By Shep Hyken
I recently wrote an article in Forbes about how three out of four customers are more loyal to your employee than your business.
This research came from OnePoll on behalf of DaySmart Software. They surveyed 2,000 Americans and found that in many businesses, customers are more loyal to the employee—so much so that almost half (48%) will follow their favorite employee if they leave to work at a competing business.
What does that mean for you? Dr. Bobby Low, co-founder of alignXM, a company that that helps its clients understand the human experiences that impact their long-term success, commented on the article and wrote, “All the more reason to make sure you can keep the talented employees you have. If they leave and take 3 out of 4 customers with them, that could be painful to a company. Are we seeing this shift more and more back to relationship-based business? I have consulted hundreds of tech companies and I can’t even tell you how many of them say, ‘we are trying to automate the relationship with our customer.’ That makes me want to fall over.”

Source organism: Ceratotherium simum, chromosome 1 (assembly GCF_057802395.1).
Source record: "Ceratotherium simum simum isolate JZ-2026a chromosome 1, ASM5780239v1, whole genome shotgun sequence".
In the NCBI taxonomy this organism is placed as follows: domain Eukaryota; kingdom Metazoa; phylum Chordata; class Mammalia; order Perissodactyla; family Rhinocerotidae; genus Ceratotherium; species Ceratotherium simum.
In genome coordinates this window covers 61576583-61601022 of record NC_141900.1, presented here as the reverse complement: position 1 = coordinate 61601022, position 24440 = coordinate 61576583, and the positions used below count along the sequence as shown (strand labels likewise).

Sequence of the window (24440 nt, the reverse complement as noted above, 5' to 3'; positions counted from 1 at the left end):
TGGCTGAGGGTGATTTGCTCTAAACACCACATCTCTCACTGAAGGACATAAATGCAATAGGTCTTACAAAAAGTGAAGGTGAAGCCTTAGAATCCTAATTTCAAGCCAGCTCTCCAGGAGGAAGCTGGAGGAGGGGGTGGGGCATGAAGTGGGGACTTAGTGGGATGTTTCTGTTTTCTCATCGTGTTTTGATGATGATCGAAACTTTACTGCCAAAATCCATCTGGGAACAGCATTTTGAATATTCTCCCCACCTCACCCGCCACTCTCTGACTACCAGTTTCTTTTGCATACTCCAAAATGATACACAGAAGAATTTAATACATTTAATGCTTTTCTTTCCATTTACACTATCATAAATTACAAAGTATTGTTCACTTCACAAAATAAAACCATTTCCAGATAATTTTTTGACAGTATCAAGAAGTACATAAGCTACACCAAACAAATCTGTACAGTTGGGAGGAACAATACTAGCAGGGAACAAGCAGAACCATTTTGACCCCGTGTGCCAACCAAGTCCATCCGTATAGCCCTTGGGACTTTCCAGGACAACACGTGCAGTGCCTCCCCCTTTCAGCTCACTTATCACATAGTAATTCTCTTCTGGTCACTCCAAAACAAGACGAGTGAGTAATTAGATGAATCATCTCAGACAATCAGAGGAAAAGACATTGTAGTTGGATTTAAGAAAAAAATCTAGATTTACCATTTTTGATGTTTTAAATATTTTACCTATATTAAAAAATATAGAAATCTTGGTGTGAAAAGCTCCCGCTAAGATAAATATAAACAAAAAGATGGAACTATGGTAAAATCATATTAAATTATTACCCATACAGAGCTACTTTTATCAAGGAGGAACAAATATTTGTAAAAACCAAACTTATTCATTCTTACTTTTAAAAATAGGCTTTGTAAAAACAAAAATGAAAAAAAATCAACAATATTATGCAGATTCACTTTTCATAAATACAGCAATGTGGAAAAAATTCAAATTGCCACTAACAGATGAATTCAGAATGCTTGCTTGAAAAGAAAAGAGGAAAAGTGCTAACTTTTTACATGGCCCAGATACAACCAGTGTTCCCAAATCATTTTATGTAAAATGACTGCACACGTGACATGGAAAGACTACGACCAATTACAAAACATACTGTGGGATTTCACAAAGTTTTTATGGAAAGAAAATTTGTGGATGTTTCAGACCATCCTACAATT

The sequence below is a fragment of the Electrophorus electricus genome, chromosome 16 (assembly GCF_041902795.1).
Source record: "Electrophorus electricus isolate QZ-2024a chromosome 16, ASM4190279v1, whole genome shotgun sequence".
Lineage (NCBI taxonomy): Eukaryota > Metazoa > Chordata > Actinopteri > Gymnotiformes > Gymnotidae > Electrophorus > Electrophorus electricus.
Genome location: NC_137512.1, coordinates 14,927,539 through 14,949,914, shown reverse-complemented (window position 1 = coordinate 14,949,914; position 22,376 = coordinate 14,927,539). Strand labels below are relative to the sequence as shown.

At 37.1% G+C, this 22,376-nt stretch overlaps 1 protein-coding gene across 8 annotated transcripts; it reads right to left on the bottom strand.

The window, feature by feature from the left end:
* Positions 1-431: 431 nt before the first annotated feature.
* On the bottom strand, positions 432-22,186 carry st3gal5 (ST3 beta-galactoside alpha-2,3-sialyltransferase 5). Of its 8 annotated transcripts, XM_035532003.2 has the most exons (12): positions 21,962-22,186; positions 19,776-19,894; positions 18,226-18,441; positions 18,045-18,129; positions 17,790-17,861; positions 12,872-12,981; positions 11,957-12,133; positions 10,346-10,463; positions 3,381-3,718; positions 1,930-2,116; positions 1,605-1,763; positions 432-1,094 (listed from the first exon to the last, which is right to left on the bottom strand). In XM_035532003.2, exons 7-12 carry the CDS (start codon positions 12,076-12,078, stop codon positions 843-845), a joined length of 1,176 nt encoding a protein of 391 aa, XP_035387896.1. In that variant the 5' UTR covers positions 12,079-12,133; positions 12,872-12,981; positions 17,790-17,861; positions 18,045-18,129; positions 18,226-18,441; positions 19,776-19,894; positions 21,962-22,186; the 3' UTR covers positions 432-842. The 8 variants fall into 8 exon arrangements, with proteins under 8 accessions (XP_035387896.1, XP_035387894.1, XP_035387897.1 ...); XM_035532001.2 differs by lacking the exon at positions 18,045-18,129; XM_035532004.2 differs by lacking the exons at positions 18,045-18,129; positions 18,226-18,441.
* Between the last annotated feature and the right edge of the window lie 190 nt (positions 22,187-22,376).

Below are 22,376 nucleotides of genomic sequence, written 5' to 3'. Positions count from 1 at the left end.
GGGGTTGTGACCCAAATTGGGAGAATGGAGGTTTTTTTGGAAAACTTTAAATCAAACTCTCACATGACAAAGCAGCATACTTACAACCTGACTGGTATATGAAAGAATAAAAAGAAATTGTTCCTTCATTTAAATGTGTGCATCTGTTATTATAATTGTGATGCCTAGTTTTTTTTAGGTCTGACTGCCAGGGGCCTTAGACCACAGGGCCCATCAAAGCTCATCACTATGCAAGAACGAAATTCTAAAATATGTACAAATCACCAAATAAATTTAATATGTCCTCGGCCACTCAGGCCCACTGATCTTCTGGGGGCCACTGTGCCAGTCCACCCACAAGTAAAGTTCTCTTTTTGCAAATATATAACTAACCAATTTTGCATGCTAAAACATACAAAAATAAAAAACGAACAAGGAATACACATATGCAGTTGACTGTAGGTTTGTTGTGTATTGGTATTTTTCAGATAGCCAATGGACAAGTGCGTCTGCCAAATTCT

I don’t know if I’ll fall over, but my response was short and to the point: You can’t automate a relationship. You can only automate a process.
Many companies are automating their processes, which can make it easy for the customer. Consider how easy it is to order from Amazon, Walmart, Target or other online retailers that have a streamlined process. But it goes beyond just ordering merchandise. Some companies are automating their customer service process, which includes self-service channels.
Let me be clear on this “automation-mania,” as I like to call it. If it’s good for the customer, then it’s worth considering. Just be careful you don’t lose the personality of your company. This is where it gets tricky. The best companies have figured out the balance between a digital or automated experience and an in-person experience. Many customers want and need to have an interaction with employees. To automate the relationship with your customer puts you at risk of commoditizing your business.
Any company has the capability to create an easy automated process. In some cases, it may even be a beneficial thing to do. Just be careful about losing the connection you have with your customers. I’ve said this before, and it bears repeating: The greatest technology in the world hasn’t replaced the ultimate relationship-building tool between a customer and a business—the human touch.